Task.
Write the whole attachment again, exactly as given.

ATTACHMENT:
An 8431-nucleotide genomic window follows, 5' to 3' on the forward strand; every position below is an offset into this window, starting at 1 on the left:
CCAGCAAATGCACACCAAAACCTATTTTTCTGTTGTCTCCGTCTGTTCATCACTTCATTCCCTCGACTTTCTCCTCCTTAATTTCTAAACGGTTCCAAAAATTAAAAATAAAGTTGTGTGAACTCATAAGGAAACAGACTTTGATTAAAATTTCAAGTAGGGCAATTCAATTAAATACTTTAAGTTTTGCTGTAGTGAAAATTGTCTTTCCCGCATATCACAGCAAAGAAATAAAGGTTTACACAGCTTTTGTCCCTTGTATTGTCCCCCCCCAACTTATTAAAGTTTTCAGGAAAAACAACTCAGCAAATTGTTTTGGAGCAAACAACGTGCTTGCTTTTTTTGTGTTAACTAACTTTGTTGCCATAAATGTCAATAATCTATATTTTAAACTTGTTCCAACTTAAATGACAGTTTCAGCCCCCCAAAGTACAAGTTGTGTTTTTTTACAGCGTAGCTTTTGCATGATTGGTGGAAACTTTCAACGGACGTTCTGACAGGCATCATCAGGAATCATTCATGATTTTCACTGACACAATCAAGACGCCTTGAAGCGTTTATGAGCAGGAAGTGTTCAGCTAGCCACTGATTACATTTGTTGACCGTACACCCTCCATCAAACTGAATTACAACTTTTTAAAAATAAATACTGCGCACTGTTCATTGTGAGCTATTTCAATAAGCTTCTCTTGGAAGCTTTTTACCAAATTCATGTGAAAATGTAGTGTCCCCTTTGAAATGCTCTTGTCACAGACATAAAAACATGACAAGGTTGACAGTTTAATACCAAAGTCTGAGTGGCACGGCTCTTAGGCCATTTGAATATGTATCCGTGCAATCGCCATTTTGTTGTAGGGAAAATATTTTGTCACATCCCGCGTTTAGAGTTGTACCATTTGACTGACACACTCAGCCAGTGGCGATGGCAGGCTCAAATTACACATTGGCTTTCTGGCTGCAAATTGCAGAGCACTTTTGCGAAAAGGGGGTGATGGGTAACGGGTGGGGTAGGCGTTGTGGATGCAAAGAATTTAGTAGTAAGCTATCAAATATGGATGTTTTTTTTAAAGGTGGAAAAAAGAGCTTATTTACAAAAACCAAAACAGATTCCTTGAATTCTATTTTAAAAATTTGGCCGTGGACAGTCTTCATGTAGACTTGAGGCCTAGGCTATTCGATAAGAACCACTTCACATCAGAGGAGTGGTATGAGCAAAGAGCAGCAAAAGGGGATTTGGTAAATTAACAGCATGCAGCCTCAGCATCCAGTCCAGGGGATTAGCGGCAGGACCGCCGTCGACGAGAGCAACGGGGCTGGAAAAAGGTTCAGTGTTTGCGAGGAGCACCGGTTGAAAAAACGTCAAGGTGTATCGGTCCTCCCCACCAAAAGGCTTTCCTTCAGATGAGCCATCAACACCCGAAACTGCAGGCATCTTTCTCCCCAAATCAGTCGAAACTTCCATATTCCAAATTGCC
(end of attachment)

An 8431-nucleotide genomic window follows, 5' to 3' on the forward strand; every position below is an offset into this window, starting at 1 on the left:
CCAGCAAATGCACACCAAAACCTATTTTTCTGTTGTCTCCGTCTGTTCATCACTTCATTCCCTCGACTTTCTCCTCCTTAATTTCTAAACGGTTCCAAAAATTAAAAATAAAGTTGTGTGAACTCATAAGGAAACAGACTTTGATTAAAATTTCAAGTAGGGCAATTCAATTAAATACTTTAAGTTTTGCTGTAGTGAAAATTGTCTTTCCCGCATATCACAGCAAAGAAATAAAGGTTTACACAGCTTTTGTCCCTTGTATTGTCCCCCCCCAACTTATTAAAGTTTTCAGGAAAAACAACTCAGCAAATTGTTTTGGAGCAAACAACGTGCTTGCTTTTTTTGTGTTAACTAACTTTGTTGCCATAAATGTCAATAATCTATATTTTAAACTTGTTCCAACTTAAATGACAGTTTCAGCCCCCCAAAGTACAAGTTGTGTTTTTTTACAGCGTAGCTTTTGCATGATTGGTGGAAACTTTCAACGGACGTTCTGACAGGCATCATCAGGAATCATTCATGATTTTCACTGACACAATCAAGACGCCTTGAAGCGTTTATGAGCAGGAAGTGTTCAGCTAGCCACTGATTACATTTGTTGACCGTACACCCTCCATCAAACTGAATTACAACTTTTTAAAAATAAATACTGCGCACTGTTCATTGTGAGCTATTTCAATAAGCTTCTCTTGGAAGCTTTTTACCAAATTCATGTGAAAATGTAGTGTCCCCTTTGAAATGCTCTTGTCACAGACATAAAAACATGACAAGGTTGACAGTTTAATACCAAAGTCTGAGTGGCACGGCTCTTAGGCCATTTGAATATGTATCCGTGCAATCGCCATTTTGTTGTAGGGAAAATATTTTGTCACATCCCGCGTTTAGAGTTGTACCATTTGACTGACACACTCAGCCAGTGGCGATGGCAGGCTCAAATTACACATTGGCTTTCTGGCTGCAAATTGCAGAGCACTTTTGCGAAAAGGGGGTGATGGGTAACGGGTGGGGTAGGCGTTGTGGATGCAAAGAATTTAGTAGTAAGCTATCAAATATGGATGTTTTTTTTAAAGGTGGAAAAAAGAGCTTATTTACAAAAACCAAAACAGATTCCTTGAATTCTATTTTAAAAATTTGGCCGTGGACAGTCTTCATGTAGACTTGAGGCCTAGGCTATTCGATAAGAACCACTTCACATCAGAGGAGTGGTATGAGCAAAGAGCAGCAAAAGGGGATTTGGTAAATTAACAGCATGCAGCCTCAGCATCCAGTCCAGGGGATTAGCGGCAGGACCGCCGTCGACGAGAGCAACGGGGCTGGAAAAAGGTTCAGTGTTTGCGAGGAGCACCGGTTGAAAAAACGTCAAGGTGTATCGGTCCTCCCCACCAAAAGGCTTTCCTTCAGATGAGCCATCAACACCCGAAACTGCAGGCATCTTTCTCCCCAAATCAGTCGAAACTTCCATATTCCAAATTGCC